In these days, when news of wars, ecological catastrophes, and political fragmentation swirl about us constantly, how we long for God to “rend the heavens and come down!” If only God would intervene decisively in the messes we humans have made, instantly raising up a new world sparkling with love and righteousness. This poignant longing remains even when we know very well that God is unlikely to act in this way. A glance at the cross reminds us that even God’s Beloved was not rescued from the horror of pain and injustice. As Advent begins, we are invited to reflect long and hard on what it really means for God to enter our world and make it new.
The gospel for today makes it clear that this reflection cannot be superficial. We may have an abiding faith that God is always at work, but that does not mean it is easy to discern what God is really up to in the world. Jesus tells us “You do not know when the lord of the house is coming.” We must be willing to dwell in that uncertainty for a long time, without losing our readiness to respond when the realization comes that the moment to do God’s work has arrived. This long unknowing may be more difficult for our generation than for previous ones, since we expect all our questions to be answered instantaneously with a quick search of our phones. The question of recognizing God’s presence and action, however, is different. It will require honing a different set of skills.
“Be watchful! Be alert!” says Jesus. Watchfulness has several levels, but the first and most basic is awakening to our own senses. In a harried and screen-saturated world, we often remain oblivious to most of the sounds, sights, smells, tastes, and touches through which the myriad beings with whom we share life are offering us their presence and their gifts. To return to our senses, we must turn away from our screens, slow down, and gently enhance our physical alertness. I have been astonished at how a walk I have taken a hundred times, in an urban location not known for any special natural beauty, can become almost like paradise simply by practicing this gentle alertness of the senses. A multicolored insect, some heads of grass waving in the wind, the woody fragrance of moist soil, the rippling touch of the breeze on my skin, a bird’s simple trill – each small detail, deeply received, reveals wonders. One discovers the presence of God shining forth from the very heart of the world.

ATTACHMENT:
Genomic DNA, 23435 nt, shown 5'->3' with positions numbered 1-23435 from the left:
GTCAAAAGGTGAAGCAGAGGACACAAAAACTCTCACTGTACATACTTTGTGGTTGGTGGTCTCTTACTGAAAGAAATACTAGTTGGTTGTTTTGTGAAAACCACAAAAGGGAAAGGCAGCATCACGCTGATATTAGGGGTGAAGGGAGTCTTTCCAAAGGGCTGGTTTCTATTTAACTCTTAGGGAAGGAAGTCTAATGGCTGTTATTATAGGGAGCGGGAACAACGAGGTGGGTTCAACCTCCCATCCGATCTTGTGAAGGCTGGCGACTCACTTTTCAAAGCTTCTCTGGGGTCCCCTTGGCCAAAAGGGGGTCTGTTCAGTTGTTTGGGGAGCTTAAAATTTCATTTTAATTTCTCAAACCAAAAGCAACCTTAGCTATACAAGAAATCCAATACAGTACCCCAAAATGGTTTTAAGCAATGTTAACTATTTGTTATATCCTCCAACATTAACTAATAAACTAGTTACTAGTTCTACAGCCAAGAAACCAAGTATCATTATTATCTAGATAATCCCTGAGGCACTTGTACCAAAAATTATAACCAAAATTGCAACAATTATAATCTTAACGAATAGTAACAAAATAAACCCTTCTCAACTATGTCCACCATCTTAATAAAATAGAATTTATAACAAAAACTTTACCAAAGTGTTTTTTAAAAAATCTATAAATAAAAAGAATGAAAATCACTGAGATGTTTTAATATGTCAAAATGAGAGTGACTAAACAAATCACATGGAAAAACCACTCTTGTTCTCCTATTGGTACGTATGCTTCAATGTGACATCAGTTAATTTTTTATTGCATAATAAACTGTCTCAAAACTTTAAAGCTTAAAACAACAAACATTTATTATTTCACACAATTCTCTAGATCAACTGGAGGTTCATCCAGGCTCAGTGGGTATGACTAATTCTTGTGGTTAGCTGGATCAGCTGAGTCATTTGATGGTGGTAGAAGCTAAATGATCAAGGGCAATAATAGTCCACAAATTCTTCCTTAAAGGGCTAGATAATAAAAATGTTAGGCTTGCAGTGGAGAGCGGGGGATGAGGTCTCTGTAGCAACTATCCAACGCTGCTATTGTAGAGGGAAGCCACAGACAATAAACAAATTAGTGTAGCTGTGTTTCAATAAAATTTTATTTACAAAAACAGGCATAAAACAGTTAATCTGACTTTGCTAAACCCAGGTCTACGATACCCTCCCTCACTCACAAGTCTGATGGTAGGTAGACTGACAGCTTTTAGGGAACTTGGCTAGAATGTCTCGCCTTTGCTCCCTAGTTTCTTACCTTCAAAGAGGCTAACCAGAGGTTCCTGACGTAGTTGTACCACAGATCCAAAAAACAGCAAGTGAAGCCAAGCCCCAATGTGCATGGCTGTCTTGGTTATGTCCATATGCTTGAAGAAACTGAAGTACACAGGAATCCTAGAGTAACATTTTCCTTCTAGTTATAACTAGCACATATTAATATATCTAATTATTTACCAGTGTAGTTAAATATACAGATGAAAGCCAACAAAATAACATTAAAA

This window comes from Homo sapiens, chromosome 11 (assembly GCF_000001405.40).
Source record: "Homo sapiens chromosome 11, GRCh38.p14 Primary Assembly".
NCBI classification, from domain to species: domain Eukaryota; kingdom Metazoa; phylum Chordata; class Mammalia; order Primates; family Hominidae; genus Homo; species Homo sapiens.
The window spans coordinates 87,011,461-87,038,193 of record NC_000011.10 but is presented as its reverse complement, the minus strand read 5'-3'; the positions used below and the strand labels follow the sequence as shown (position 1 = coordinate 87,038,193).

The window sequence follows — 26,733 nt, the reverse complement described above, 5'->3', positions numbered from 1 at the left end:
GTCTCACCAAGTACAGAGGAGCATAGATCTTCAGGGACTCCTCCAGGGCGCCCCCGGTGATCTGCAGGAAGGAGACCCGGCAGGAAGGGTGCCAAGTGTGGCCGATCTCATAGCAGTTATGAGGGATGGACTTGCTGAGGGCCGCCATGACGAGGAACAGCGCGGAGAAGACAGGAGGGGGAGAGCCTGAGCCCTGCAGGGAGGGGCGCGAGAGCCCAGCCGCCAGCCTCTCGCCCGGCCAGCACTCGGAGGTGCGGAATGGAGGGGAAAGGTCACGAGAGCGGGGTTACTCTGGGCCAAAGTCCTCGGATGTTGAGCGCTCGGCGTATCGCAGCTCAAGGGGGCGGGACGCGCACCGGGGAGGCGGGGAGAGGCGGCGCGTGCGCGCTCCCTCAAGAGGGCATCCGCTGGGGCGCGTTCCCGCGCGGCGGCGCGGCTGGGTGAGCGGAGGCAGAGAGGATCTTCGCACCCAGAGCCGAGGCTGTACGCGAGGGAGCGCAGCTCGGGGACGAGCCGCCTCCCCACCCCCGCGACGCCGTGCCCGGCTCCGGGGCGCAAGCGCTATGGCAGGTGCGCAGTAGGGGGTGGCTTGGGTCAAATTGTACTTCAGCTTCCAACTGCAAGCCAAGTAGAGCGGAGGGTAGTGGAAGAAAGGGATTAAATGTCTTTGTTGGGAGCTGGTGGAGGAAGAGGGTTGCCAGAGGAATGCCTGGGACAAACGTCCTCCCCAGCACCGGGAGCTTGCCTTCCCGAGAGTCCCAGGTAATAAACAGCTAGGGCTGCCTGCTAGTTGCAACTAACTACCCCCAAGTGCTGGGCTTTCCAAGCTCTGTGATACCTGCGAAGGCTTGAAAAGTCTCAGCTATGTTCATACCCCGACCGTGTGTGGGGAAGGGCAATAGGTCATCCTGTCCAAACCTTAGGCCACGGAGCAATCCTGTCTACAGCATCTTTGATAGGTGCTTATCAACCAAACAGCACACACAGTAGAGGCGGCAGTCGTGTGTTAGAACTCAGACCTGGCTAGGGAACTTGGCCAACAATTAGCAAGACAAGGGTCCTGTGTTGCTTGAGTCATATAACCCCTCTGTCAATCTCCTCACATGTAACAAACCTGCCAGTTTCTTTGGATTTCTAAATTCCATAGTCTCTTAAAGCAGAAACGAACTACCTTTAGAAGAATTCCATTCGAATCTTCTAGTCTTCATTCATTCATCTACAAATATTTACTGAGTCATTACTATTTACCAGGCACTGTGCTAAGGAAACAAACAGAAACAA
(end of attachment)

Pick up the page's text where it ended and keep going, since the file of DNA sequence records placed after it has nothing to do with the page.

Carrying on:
Watchfulness in prayer takes us to another level. Like life, prayer too has its seasons of uncertainty, when one can only wait and watch without clarity about how to find the God for whom one longs. With Isaiah, we complain that “you have hidden your face from us, and have delivered us up to our guilt!” Here too we are invited to an ever-deepening openness to all that emerges within our mind and heart. Sometimes one must traverse mountain ranges of painful thoughts and feelings, all the while alert for the tracks of the One who will guide us surely. We will recognize that One by his utter humility and kindness.
Meanwhile, we live in a culture addicted to screens. Whether we use them for doomscrolling or for endless entertainment, screens tend to nurture fantasies – some of them terrifying, others pleasurable. Contemplative watchfulness in nature or in prayer, on the other hand, reveals that the new world that God is actually raising up is not the world of our fantasies. Rather, it is a world where love finds a way to bloom everywhere – in every blade of grass, in every open heart and mind, and even, astonishingly, on the cross. “Be watchful! Be alert!” Only those who are awake realize the joy of this new world that is breaking forth here and now, right in the midst of this broken and suffering “old” world of our everyday lives.